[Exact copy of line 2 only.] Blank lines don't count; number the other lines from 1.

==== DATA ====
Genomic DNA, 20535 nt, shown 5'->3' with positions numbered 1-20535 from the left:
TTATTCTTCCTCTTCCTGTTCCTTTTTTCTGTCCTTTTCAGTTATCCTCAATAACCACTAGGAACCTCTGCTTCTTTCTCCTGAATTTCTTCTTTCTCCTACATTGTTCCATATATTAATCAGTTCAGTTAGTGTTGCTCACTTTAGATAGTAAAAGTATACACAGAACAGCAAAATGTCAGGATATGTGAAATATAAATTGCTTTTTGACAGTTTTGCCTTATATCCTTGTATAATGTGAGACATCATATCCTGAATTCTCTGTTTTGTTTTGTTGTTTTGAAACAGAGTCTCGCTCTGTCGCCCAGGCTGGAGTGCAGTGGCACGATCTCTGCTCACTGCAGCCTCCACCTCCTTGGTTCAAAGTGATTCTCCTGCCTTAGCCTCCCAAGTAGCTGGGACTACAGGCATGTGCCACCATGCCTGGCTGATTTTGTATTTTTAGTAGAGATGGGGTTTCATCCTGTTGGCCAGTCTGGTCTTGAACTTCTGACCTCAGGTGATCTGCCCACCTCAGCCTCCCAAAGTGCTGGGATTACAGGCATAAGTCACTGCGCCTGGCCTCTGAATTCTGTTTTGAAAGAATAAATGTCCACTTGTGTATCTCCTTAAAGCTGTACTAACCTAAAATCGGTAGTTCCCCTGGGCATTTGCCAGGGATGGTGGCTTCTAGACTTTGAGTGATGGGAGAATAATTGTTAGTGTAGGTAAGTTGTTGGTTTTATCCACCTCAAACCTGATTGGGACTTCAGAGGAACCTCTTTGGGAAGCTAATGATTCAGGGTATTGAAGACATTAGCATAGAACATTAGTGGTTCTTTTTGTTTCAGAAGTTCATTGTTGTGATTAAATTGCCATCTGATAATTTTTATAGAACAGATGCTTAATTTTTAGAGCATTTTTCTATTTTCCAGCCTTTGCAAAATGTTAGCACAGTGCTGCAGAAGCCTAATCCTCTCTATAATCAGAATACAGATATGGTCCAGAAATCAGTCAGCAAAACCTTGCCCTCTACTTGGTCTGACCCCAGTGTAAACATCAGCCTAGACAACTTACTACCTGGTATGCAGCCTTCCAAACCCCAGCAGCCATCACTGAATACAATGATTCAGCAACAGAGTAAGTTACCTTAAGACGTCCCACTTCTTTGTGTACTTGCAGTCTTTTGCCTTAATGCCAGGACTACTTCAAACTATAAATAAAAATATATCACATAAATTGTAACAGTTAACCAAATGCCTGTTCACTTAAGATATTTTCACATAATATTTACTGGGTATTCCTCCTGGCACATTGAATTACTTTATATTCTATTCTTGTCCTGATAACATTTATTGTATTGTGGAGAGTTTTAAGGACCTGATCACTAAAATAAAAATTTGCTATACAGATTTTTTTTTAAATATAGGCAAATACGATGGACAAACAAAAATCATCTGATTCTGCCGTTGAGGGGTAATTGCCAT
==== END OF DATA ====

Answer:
TTATTCTTCCTCTTCCTGTTCCTTTTTTCTGTCCTTTTCAGTTATCCTCAATAACCACTAGGAACCTCTGCTTCTTTCTCCTGAATTTCTTCTTTCTCCTACATTGTTCCATATATTAATCAGTTCAGTTAGTGTTGCTCACTTTAGATAGTAAAAGTATACACAGAACAGCAAAATGTCAGGATATGTGAAATATAAATTGCTTTTTGACAGTTTTGCCTTATATCCTTGTATAATGTGAGACATCATATCCTGAATTCTCTGTTTTGTTTTGTTGTTTTGAAACAGAGTCTCGCTCTGTCGCCCAGGCTGGAGTGCAGTGGCACGATCTCTGCTCACTGCAGCCTCCACCTCCTTGGTTCAAAGTGATTCTCCTGCCTTAGCCTCCCAAGTAGCTGGGACTACAGGCATGTGCCACCATGCCTGGCTGATTTTGTATTTTTAGTAGAGATGGGGTTTCATCCTGTTGGCCAGTCTGGTCTTGAACTTCTGACCTCAGGTGATCTGCCCACCTCAGCCTCCCAAAGTGCTGGGATTACAGGCATAAGTCACTGCGCCTGGCCTCTGAATTCTGTTTTGAAAGAATAAATGTCCACTTGTGTATCTCCTTAAAGCTGTACTAACCTAAAATCGGTAGTTCCCCTGGGCATTTGCCAGGGATGGTGGCTTCTAGACTTTGAGTGATGGGAGAATAATTGTTAGTGTAGGTAAGTTGTTGGTTTTATCCACCTCAAACCTGATTGGGACTTCAGAGGAACCTCTTTGGGAAGCTAATGATTCAGGGTATTGAAGACATTAGCATAGAACATTAGTGGTTCTTTTTGTTTCAGAAGTTCATTGTTGTGATTAAATTGCCATCTGATAATTTTTATAGAACAGATGCTTAATTTTTAGAGCATTTTTCTATTTTCCAGCCTTTGCAAAATGTTAGCACAGTGCTGCAGAAGCCTAATCCTCTCTATAATCAGAATACAGATATGGTCCAGAAATCAGTCAGCAAAACCTTGCCCTCTACTTGGTCTGACCCCAGTGTAAACATCAGCCTAGACAACTTACTACCTGGTATGCAGCCTTCCAAACCCCAGCAGCCATCACTGAATACAATGATTCAGCAACAGAGTAAGTTACCTTAAGACGTCCCACTTCTTTGTGTACTTGCAGTCTTTTGCCTTAATGCCAGGACTACTTCAAACTATAAATAAAAATATATCACATAAATTGTAACAGTTAACCAAATGCCTGTTCACTTAAGATATTTTCACATAATATTTACTGGGTATTCCTCCTGGCACATTGAATTACTTTATATTCTATTCTTGTCCTGATAACATTTATTGTATTGTGGAGAGTTTTAAGGACCTGATCACTAAAATAAAAATTTGCTATACAGATTTTTTTTTAAATATAGGCAAATACGATGGACAAACAAAAATCATCTGATTCTGCCGTTGAGGGGTAATTGCCAT